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Why Today’s Boards Need Sustainability Expertise

Laptop in front of greenery

The growing demand for sustainability-driven corporate strategies is incontestable. Today, this demand comes from a broadening range of stakeholders; investors, customers, current and potential employees, business partners, and regulatory officials all play a role in putting sustainability at the top of mind in corporate leadership.

Incorporating sustainability-driven targets and initiatives into strategy and recruiting sustainability experts at the C-Suite level are some of the most prominently observed responses to these trends in recent years, but a seemingly lacking critical area in need of more initiative and education remains: boards of directors.


Troublesome Numbers Show a Lack of Sustainability Importance and Expertise on Boards and Slow Progress in Board Diversity

Considering the role that boards of directors play in providing critical guidance to businesses to mitigate risk and ensure compliance with applicable laws and regulations, having sustainability experts sit on boards might sound like a logical and timely measure to address demands and rapidly evolving regulatory developments. Concerningly, board members today may not be so convinced. A 2022 survey from PwC found that 31% of board directors considered having environmental and sustainability expertise represented on their boards “Not Very Important,” and only 11% believed it’s “Very Important.” Further, less than half of board directors see a link between ESG issues and the bottom line, with only 45% stating they believe ESG issues financially impact company performance.

In addition to the lack of recognition of the impact of ESG issues, insufficient expertise is even more apparent in boardrooms. The same quoted survey also reports that less than two-thirds of board directors felt their board understood the company's climate risk and strategy, only slightly more than half felt their board understood the company’s carbon emissions, and only one quarter felt their board is sufficiently prepared to oversee imminent ESG disclosures. A 2018 report that analyzed 475 of the world’s largest companies further highlights this lack of expertise and found that only 17% of the companies had at least one board director with “demonstrated expertise or experience in sustainability issues.”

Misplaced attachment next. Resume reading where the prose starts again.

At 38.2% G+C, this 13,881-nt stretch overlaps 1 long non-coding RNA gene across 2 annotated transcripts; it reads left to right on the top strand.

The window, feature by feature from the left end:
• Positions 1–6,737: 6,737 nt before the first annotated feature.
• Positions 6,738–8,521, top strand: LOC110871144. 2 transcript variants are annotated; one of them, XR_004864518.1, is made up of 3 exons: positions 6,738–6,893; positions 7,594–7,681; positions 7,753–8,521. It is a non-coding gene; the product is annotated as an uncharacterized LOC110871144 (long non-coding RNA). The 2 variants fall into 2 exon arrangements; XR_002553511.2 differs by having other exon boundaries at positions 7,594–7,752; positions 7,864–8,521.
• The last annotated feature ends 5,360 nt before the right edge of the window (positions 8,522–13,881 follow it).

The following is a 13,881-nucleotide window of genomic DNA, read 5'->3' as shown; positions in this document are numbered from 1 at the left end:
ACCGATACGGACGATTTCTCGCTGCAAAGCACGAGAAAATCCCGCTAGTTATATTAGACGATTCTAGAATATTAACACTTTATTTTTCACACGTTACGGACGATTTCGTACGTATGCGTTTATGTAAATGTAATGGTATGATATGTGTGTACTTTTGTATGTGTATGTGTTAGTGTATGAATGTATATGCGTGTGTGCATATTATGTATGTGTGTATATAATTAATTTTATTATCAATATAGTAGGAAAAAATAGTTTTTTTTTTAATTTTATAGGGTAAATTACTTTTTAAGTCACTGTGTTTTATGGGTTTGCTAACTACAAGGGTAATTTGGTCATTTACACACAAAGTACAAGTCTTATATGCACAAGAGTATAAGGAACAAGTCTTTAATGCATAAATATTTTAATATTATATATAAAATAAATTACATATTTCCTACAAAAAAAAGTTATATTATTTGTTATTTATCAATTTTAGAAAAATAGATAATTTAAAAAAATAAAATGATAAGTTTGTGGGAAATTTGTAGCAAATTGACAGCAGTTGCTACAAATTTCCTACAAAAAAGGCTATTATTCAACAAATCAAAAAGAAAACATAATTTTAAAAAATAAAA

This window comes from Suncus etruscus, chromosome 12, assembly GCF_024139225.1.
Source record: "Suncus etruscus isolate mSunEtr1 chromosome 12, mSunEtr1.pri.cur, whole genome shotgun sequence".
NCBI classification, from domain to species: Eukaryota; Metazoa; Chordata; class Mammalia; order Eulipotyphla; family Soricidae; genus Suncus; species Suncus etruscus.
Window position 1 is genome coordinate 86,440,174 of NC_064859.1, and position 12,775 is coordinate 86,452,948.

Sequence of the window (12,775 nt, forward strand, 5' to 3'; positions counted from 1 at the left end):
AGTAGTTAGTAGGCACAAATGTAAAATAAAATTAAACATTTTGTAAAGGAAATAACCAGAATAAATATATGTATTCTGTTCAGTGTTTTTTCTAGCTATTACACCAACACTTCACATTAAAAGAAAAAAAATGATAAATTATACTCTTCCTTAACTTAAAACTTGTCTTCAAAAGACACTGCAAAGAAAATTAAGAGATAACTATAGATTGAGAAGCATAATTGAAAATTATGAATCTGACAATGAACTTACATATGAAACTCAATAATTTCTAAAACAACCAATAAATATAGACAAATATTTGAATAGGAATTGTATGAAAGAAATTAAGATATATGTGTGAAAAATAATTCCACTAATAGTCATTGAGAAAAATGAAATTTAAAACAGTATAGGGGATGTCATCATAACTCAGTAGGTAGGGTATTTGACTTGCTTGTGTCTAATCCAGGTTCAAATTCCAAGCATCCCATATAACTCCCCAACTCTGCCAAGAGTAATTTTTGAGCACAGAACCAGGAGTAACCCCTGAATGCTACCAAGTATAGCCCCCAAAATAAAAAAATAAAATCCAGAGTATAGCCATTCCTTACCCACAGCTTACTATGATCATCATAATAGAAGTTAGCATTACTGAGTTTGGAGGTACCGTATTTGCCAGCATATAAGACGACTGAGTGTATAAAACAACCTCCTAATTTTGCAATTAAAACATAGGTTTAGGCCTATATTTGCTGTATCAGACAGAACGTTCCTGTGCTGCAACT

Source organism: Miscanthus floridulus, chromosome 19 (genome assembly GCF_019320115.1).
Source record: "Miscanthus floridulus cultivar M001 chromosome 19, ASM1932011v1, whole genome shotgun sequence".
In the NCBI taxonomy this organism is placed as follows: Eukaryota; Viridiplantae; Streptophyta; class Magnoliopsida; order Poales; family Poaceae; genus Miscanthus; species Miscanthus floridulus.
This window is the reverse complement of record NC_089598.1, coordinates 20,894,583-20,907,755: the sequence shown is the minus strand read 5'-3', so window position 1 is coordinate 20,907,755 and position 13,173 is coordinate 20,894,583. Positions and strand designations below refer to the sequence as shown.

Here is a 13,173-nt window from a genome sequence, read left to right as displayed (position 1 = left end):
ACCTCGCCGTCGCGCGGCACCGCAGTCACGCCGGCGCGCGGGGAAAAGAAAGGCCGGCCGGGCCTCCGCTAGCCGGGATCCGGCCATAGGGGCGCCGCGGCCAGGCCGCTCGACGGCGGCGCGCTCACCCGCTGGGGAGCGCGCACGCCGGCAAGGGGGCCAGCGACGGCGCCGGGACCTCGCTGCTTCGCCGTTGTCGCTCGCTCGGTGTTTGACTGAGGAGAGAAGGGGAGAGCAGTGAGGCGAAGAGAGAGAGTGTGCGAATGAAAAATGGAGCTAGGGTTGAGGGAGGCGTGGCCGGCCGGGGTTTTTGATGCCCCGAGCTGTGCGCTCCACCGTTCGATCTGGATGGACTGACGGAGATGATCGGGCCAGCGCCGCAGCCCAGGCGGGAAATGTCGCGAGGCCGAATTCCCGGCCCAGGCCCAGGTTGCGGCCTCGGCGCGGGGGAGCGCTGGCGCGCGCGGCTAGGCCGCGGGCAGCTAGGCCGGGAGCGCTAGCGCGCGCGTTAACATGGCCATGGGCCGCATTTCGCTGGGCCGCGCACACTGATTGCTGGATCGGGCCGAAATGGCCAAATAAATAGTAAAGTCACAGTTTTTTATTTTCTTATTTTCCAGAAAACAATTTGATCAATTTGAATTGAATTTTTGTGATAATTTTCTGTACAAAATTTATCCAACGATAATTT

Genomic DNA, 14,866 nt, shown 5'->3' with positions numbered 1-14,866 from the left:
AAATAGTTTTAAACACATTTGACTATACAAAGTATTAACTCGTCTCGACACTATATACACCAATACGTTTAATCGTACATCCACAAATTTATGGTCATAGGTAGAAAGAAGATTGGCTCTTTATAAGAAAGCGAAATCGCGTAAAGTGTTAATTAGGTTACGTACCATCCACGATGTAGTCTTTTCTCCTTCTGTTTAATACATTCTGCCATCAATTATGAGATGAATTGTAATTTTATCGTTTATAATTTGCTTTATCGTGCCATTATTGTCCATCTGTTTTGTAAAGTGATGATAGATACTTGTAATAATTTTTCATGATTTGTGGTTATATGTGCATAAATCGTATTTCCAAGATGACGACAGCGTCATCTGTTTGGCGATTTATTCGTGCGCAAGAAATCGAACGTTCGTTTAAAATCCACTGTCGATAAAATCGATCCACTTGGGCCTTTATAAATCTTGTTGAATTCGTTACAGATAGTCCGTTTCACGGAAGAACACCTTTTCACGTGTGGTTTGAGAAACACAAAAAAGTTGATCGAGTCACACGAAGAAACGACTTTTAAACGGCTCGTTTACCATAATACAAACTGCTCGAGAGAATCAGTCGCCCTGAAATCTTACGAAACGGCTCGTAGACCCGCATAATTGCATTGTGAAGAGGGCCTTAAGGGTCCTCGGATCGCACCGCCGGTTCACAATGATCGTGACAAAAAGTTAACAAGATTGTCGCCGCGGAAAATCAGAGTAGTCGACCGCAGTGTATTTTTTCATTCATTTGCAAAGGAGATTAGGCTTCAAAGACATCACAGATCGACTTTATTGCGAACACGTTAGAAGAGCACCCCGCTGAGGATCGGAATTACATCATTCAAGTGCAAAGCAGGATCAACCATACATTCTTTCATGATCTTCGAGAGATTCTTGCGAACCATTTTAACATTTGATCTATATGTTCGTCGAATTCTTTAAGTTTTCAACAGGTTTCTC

Along with environmental sustainability, data on social and governance sustainability aspects of ESG on boards are also a cause for concern. Despite increasing efforts to appoint more board members from underrepresented groups and more female board directors to address growing investor demands, overall progress is still lagging as a result of low boardroom turnover. In 2022, only 32% of S&P 500 board directors were women, and only 21% were from historically underrepresented racial or ethnic groups. Governance of board diversity is evidently interrelated with environmental sustainability strategies on boards, as the same PwC board survey cited above discovered that 66% of female board directors prioritize climate change compared with just 45% of male directors. The survey also found that over the past 12 months, only 39% and 32% of board directors discussed company stances on social issues and human rights, respectively.

While these areas may not seem to be strongly linked to company strategy, they are still areas in which stakeholders often expect companies to take positions on and remain key areas of board oversight. While these referenced reports, among others, reveal some increased awareness and discussion surrounding sustainability in boardrooms, the gap between sustainability awareness and perceived importance and the gap between board strategy and sustainability competence poses varying risks and implications for boards and their companies.


Pressure On Boards to Understand Sustainability Risk Continues to Grow

Risk oversight is a significant component of the fiduciary responsibility of boards of directors. With geopolitical and economic fallout from the COVID-19 pandemic, the war in Ukraine, inflation, and social unrest, the global business environment and boards of directors have navigated tremendous risks over the last few years.

Across the categories of economic, environmental, geopolitical, societal, and technological risks humans face, environmental risks dominate the list of the World Economic Forum’s Top 10 Global Risks for the next 10-year period, holding 6 out of the 10 spots. Consider the global insurance industry, which saw insured economic losses driven by natural disasters increase by over 250% during the past 30 years. Billion-dollar natural catastrophes have greatly increased in frequency over the last decade, with climate change continually cited as a critical reason for the intense changes. These catastrophic events also impact the complex interdependent global supply chain, leaving almost no sector safe from environmental risk.